2. Knowledge and understanding of the dynamics and debates about the role of media and Information Communication Technologies in the development process: to be able to critically examine the discourses of development, the  roles of national and international organizations, NGOs, citizens in defining and producing development and the emergence of critical and alternative paradigms for sustainable societies; to be aware of the key theoretical issues surrounding the role of media and Information Communication Technologies in development processes; to be able to analytically disaggregate economic, political, social and cultural strands of development and the nature of mediated practices within each;  develop awareness of emergent models of sustainable development in which contemporary media practices play a key role; analyze the role of the media in hegemonic representations of social change and development.
Intellectual (thinking) skills
  1. To be critical and precise in their assessment of evidence, and to understand through practice what documents and electronic sources can and cannot tell us. Such skills should improve and be refined throughout the programme.
  2. Question theories and interpretations, however authoritative, and critically reassess evidence for themselves. Students will learn how to question and challenge the accepted tenets both of development and media as the means of transmission of messages. These skills should improve and be refined throughout the programme.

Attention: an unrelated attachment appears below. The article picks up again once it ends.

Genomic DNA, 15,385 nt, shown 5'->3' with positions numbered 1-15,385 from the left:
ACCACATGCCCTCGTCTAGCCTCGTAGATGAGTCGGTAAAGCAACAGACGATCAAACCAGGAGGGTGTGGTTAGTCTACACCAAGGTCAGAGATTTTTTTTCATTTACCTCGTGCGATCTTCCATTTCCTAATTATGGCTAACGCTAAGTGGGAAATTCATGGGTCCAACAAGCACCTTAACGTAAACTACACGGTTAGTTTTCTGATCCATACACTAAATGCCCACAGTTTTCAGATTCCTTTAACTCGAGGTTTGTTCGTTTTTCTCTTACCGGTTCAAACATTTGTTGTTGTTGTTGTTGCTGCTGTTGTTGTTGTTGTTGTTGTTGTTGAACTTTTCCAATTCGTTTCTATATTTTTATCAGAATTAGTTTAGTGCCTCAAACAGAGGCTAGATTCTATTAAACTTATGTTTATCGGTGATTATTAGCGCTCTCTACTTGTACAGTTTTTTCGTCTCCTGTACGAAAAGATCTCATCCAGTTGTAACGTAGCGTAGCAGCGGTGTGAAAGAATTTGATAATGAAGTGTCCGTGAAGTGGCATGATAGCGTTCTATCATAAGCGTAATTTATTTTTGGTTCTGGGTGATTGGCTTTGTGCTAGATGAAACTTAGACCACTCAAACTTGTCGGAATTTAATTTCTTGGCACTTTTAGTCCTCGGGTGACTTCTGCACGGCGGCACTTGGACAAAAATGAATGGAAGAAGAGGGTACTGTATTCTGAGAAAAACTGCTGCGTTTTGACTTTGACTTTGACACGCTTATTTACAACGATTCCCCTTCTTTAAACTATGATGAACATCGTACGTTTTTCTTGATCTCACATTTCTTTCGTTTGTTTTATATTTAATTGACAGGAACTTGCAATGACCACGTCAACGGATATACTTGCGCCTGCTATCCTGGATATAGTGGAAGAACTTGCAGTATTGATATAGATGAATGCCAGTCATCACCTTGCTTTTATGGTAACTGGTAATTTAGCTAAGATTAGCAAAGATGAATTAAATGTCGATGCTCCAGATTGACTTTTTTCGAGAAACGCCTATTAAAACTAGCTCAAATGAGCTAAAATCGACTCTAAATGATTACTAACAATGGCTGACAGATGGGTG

3. Critically interrogate situated empirical examples of specific media and Information Communication Technologies practices in development contexts in Asia, Africa, Middle East
Subject-based practical skills
  1. Communicate effectively in writing
  2. Retrieve, sift and select information from a variety of conventional and electronic sources
  3. Communicate orally to a group. Listen and discuss ideas introduced during seminars and classes.
  4. Practise research techniques in a variety of specialized research libraries and institutes.
  5. Have developed some new competencies in digital media production and dissemination
Transferable skills
  1. Write good essays and dissertations
  2. Structure and communicate ideas effectively both orally and in writing
  3. Understand unconventional ideas
  4. Study a variety of written and digital materials, in libraries, on line and research libraries of a kind they will not have used as undergraduates.
  5. Present material orally to a group.
  6. Have developed a range of on-line competencies


As well as academic expertise, MA Media in Development graduates from SOAS gain a portfolio of widely transferable skills which employers seek. These include; written and oral communication skills, attention to detail, analytical and problem-solving skills and the ability to research, amass and order information from a variety of sources.  This postgraduate degree provides students with a body of work and a diverse range of skills that they can use to market themselves with when they graduate.  

For more information about Graduate Destinations from this department, please visit the Careers Service website.

A Student's Perspective

The Media and Middle East degree is one in a million. It was truly a unique and unforgettable experience for anyone wanting a critical and introspective look at the ever-dynamic relationship between media, politics, and society in the Middle East.

Mounira Lisa Sabella